3 storytelling lessons learned: CIOs share

Crafting a story that resonates and rallies a team takes patience, repetition, and reflection. Learn from winners of the Seattle CIO of the Year Awards
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CIO digital transformation

Effective storytelling in IT can help leaders win buy-in for an idea, rally their teams to take on a tough project, and make work meaningful for people on the front lines. But getting everyone on board with your vision is rarely as simple as telling a single story. It takes patience, repetition, reflection, and practice to hone this valuable core skill.

We asked CIOs who recently won the 2021 Seattle CIO of the Year ORBIE Awards what storytelling victories from their career they are proud of. The awards were presented by the Seattle CIO Leadership Association, a professional community that annually recognizes CIOs for their excellence in technology leadership.

Read on for their storytelling advice for other CIOs.

1. Be patient: Change stories are hard

Corporate CIO of the Year

Diane Tschauner

Diane Tschauner, CIO, Yakima Valley Farm Workers Clinic: My leadership style is one of partnership and collaboration to help ensure success for the organization and the IT teams. For my department, my role is a partner but also a coach that provides structure, guidance, and the opportunity to learn and execute on a strategic direction. I have high expectations and expect everyone understands their purpose on the team, works hard, and continues to look for areas of improvement.

One victory in my career I am most proud of involves an area for improvement and my IT infrastructure team. I saw a need to modernize our infrastructure, and that included leveraging cloud services. It was going to mean a huge change and strategic shift in direction, and it wasn’t a popular decision at first.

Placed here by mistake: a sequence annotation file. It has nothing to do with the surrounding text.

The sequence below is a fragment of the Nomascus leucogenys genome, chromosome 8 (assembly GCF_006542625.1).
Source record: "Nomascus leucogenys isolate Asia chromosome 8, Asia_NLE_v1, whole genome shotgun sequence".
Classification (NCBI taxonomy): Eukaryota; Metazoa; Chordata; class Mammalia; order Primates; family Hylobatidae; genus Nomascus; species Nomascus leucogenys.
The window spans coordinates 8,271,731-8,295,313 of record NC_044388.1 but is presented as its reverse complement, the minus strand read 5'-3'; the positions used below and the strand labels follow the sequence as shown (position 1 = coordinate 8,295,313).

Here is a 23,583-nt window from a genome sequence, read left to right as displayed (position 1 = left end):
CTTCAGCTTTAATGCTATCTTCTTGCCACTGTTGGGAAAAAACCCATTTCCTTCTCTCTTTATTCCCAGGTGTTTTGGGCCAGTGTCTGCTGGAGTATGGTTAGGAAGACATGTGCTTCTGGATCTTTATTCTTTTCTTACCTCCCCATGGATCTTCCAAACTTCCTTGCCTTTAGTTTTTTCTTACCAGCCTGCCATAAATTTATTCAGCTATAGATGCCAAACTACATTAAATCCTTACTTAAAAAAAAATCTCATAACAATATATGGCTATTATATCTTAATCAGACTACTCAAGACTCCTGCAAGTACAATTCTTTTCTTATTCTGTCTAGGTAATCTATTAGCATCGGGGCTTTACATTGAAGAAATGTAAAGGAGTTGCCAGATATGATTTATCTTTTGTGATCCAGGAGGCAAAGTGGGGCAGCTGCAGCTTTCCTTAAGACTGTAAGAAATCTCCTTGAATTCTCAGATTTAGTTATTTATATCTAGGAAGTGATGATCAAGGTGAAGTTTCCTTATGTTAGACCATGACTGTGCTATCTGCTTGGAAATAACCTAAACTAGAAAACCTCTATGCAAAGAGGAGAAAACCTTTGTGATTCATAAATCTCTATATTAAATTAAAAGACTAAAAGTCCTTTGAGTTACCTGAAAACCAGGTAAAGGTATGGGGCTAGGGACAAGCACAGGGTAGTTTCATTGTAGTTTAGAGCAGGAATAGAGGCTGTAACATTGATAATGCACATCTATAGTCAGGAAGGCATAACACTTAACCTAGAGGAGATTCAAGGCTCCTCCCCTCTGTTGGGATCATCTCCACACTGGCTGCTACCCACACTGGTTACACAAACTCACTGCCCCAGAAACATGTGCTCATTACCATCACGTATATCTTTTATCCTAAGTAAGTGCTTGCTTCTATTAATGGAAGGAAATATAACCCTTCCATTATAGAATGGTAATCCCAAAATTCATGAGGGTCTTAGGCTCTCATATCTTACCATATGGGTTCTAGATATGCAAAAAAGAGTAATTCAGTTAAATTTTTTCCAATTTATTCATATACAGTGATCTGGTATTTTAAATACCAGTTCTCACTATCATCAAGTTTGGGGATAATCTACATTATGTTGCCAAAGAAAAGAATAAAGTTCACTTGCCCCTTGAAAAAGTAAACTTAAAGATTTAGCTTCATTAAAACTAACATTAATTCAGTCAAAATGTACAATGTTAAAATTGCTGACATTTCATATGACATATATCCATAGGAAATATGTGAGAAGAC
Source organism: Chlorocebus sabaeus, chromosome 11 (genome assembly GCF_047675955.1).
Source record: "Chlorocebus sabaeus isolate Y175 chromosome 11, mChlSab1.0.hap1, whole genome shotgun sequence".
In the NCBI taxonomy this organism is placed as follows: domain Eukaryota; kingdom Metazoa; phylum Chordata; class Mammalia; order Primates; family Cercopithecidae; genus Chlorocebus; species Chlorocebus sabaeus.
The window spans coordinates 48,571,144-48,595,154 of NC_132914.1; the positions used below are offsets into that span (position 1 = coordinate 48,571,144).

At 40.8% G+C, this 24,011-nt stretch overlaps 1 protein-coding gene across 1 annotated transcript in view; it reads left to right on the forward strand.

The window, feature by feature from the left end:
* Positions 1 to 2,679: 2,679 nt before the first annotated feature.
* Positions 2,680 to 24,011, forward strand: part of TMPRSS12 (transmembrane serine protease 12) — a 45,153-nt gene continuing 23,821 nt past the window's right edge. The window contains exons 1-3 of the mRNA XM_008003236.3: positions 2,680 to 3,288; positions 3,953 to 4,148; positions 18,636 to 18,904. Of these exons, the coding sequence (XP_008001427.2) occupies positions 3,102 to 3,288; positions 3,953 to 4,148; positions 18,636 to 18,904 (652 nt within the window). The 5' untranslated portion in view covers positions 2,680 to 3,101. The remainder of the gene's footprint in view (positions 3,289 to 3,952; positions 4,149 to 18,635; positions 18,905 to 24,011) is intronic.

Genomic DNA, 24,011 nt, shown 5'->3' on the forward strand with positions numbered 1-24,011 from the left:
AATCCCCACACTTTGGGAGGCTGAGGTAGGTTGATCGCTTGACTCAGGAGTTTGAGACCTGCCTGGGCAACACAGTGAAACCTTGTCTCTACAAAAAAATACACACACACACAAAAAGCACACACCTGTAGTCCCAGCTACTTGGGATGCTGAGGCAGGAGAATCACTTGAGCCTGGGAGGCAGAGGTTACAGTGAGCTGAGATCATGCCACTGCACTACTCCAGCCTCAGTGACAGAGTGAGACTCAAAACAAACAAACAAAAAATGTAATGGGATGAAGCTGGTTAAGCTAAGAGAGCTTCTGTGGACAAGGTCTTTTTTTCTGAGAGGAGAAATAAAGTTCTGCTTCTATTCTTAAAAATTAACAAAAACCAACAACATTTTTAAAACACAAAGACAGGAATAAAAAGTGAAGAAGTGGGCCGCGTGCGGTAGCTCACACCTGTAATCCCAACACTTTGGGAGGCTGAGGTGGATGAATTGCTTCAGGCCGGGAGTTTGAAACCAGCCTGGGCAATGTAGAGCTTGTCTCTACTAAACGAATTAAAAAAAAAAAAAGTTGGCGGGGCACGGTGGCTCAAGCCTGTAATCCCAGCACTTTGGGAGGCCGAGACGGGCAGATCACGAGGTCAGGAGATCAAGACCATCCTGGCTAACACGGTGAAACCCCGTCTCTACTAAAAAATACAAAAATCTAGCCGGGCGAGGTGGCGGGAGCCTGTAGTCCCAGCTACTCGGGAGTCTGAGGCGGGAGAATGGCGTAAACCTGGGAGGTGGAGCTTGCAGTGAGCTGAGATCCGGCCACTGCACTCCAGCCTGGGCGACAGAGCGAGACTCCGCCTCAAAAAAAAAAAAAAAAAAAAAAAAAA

After articulating the vision of providing our organization with technology that could be developed, deployed, and maintained more nimbly, we now have some of our applications remotely hosted and staff resources are freed-up to better support other organizational opportunities. This change wasn’t easy, as staff first felt they were outsourcing their own jobs. But with continued coaching, talking about the reason and importance of the change, and envisioning the future, they embraced the effort and were highly successful in completing the nine month long initial project. We are all discovering that digital transformation isn’t easy from multiple fronts.

The best tips I can provide to a new leader would be to first develop the necessary trust and respect of your team and allow them to develop it with you. Understand your teams and be willing to take them out of their comfort zone. With the right balance of coaxing, vision of the end goal, and the potential for personal growth, you can be successful. You need to also listen to your team’s input, and don’t be afraid to adjust the vision. Lastly, one of the most critical pieces is to encourage and recognize small steps during the change, because change is hard for everyone.

2. Make it meaningful: Find an analogy that resonates

Healthcare CIO of the Year

BJ Moore